Table of Contents
- 1 Escape to England
- 2 Royal Netherlands Air Force in Jackson, Mississippi, USA
- 3 Cedar Lawn Cemetery, Section 41
- 4 After World War Two
- 5 Memorial Service
- 6 Jan Eduard Helfrich (3 sept 1921 – † 21 aug 1966)
- 7 Cedar Lawn Cemetery Section 41, a memorial in decay
- 8 Special Thanks!
- 9 A big thank you to the author: Cliff Leverette
During World War 2 there was a peaceful invasion of Jackson, Mississippi, for two years by nearly a thousand Dutch military flyers and many of their civilian family members. The war necessitated their going to Jackson to train additional Dutch pilots to take the war in the skies to Germany and Japan. The presence of a Dutch military war-time cemetery in Jackson, belongs to the Netherlands, is a reminder that pilots and navigators from Holland and the former Dutch East Indies came to Jackson to live and train for war. Those who were killed while training, along with a few who were killed in other accidents were war casualties just as those who died while conducting actual military missions against the enemy.
Documents and photographs housed at the Mississippi Department of Archives and History tell the story of the times, not just the military training, but also of the social mixing of Dutch airmen and exiled civilians with their Mississippi hosts and friends. They were working against the unconditional defeat of the common enemy while at the same time enjoying each other as their different cultures mixed and in some cases, even married.
Escape to England
By early 1942 the Netherlands had lost both their native soil and the Dutch East Indies to the Axis powers. The Dutch royal family led by her Majesty Queen Wilhelmina and the vital government and military officials had managed to escape to England and set up a continuing legitimate government in exile which refused to surrender to Nazi Germany when the nation was overrun in May, 1940. Along with the government, thousands of Dutch soldiers, sailors and airmen had managed to escape the continent, many evacuating to England with the British army at Dunkirk while others, both civilians and military troops, continued to escape the nation and then continental Europe during the war in order to fight for the freedom of their home (a.k.a. Engelandvaarders). Some joined the British military. Others went to the East Indies where the armed forces continued to build a fighting force until the Japanese invaded, forcing an evacuation of thousands, both military and civilians, to Australia.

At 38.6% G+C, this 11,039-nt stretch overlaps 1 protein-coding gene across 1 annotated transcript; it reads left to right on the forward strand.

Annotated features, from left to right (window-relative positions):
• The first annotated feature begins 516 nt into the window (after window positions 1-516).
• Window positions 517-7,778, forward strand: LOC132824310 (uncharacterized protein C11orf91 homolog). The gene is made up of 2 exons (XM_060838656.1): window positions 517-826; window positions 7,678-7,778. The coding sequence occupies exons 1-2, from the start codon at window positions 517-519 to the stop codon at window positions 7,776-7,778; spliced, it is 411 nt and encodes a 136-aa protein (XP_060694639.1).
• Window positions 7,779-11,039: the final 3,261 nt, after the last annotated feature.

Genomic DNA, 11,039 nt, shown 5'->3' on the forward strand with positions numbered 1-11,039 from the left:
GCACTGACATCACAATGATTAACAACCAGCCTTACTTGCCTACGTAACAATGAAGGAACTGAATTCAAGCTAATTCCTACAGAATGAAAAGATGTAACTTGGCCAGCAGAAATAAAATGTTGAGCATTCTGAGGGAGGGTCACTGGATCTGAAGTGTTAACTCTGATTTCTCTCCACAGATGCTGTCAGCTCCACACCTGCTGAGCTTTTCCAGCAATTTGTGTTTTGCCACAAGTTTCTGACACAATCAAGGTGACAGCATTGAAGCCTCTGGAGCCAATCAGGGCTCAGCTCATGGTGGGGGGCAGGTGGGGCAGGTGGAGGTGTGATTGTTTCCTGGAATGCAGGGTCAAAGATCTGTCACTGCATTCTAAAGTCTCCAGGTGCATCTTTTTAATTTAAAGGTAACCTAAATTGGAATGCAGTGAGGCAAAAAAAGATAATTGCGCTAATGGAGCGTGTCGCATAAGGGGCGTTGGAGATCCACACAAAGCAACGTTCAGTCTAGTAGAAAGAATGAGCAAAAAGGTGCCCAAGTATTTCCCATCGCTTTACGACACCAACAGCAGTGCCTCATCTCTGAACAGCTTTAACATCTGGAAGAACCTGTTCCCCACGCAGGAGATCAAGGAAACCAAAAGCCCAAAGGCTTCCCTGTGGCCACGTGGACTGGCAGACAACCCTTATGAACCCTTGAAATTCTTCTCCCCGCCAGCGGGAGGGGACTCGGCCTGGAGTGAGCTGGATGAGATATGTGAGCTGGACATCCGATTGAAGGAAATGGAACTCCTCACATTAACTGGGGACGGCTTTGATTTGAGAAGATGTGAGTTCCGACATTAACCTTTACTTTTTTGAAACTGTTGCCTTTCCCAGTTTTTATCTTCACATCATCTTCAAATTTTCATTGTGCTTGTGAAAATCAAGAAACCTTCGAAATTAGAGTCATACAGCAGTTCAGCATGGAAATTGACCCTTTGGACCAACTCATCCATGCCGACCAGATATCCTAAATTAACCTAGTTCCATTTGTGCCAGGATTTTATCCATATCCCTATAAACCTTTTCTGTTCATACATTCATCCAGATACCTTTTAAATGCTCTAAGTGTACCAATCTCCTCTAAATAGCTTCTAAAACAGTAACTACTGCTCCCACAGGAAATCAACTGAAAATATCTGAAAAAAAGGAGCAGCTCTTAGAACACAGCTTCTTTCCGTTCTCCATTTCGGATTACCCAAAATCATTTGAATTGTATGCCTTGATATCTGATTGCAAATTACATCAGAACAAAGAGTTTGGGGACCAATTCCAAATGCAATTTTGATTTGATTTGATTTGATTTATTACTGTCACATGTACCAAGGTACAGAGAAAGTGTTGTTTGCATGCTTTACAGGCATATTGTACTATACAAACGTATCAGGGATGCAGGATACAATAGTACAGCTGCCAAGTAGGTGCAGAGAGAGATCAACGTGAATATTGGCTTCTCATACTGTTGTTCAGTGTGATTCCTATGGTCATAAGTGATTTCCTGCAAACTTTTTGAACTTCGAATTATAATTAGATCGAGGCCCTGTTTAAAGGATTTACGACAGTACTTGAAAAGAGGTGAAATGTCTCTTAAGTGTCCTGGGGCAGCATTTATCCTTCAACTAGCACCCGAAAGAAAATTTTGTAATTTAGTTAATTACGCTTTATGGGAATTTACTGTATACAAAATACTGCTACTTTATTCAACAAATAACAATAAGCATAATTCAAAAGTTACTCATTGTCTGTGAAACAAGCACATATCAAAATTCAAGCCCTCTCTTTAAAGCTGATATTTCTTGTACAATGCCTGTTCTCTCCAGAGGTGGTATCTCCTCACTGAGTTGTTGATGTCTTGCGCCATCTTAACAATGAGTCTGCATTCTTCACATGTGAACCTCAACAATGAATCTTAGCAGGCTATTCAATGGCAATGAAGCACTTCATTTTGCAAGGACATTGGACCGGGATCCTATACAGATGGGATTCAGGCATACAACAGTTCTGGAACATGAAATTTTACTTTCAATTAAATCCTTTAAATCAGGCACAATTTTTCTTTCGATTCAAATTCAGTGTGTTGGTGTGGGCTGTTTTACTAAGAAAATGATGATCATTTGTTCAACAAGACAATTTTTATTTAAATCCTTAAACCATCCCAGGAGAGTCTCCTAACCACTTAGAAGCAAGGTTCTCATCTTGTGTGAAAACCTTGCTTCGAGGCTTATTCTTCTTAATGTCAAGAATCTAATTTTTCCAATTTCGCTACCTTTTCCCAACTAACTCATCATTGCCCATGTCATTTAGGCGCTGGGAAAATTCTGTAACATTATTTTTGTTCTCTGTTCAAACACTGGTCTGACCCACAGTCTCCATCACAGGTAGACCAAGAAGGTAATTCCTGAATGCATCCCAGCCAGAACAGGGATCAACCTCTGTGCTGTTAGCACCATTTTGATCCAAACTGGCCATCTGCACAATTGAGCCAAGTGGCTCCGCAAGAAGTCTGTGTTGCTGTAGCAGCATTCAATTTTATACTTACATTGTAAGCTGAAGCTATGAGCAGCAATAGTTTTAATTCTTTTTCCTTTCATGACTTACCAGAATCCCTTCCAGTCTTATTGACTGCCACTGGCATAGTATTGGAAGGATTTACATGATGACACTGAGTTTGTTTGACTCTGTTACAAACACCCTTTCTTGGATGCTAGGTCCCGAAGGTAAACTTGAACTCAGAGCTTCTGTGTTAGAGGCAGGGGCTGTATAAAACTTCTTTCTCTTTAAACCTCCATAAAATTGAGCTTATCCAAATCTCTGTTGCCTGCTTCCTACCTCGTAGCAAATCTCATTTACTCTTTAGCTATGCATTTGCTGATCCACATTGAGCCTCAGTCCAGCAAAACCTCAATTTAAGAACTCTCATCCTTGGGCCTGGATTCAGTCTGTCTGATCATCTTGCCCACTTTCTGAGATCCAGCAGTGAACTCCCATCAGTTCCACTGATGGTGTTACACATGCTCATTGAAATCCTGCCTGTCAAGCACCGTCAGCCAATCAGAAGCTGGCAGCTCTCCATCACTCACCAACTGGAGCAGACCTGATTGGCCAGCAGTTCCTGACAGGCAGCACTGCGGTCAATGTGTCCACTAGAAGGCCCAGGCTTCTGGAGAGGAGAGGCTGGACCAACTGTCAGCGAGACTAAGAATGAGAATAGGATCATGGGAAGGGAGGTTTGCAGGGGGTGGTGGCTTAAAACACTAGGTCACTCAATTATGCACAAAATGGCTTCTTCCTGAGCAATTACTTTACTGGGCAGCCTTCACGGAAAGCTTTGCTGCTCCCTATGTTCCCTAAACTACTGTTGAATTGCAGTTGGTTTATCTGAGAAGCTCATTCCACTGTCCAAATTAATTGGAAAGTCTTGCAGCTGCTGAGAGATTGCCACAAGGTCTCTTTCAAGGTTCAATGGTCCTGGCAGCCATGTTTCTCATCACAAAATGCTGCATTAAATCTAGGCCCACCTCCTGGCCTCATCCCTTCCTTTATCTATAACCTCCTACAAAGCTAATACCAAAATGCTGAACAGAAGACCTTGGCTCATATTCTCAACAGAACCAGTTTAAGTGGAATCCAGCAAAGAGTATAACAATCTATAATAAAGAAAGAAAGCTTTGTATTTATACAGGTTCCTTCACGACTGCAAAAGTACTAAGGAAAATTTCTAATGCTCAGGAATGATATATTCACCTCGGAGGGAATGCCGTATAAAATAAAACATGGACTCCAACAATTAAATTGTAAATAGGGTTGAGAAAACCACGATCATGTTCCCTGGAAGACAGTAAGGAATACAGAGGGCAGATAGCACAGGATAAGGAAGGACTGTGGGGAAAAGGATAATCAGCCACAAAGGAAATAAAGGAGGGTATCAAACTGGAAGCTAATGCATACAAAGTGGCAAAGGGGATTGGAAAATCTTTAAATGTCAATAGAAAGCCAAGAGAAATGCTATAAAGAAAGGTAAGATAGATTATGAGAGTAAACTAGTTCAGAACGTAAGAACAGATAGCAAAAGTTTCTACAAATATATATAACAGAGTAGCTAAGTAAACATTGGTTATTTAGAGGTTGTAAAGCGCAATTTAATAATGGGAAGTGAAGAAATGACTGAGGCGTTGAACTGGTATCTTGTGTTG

The threat of a Japanese invasion of Australia caused the Dutch military to consider the near future. Rather than wait to see if the expected invasion would take place thereby forcing the Dutch aviators, comprised of the air forces of the Royal Netherlands Navy and the Netherlands East Indies Army, to once again relocate to another nation in yet another emergency situation, Dutch diplomats petitioned the United States to allow the airmen to go to America where they could train without the threat faced in Australia. The lack of available airfields and equipment in Australia also factored into the Dutch request.
Royal Netherlands Air Force in Jackson, Mississippi, USA
The United States (an ally after the attack on Pearl Harbor) agreed. Because Dutch bomber and transport air crewmen (as well as fighter pilots) would be using American Lend-Lease equipment, air crews would be taught how to use radios, machine guns, engines, bombs and entire airplanes, and to maintain and repair all of this equipment. These men, who could speak English, would train along side American Army Air personnel at strictly American bases. But Dutch commanders wanted to maintain their own organization and systems of training for pilots and navigators.
The Dutch had requested a move to the southern United States where mild winter weather would prevail all year long. As the request was being considered, three United States Army Air Corps bomber groups had just finished training at the Jackson Army Air Corps Base and had left for overseas operations. This opened up the space needed by the Dutch and in May, 1942, hundreds of administrators, instructors, ground crews, students and many of their family members, arrived in Jackson, surprising most of Jackson’s residents with a military parade down Capitol Street the next day.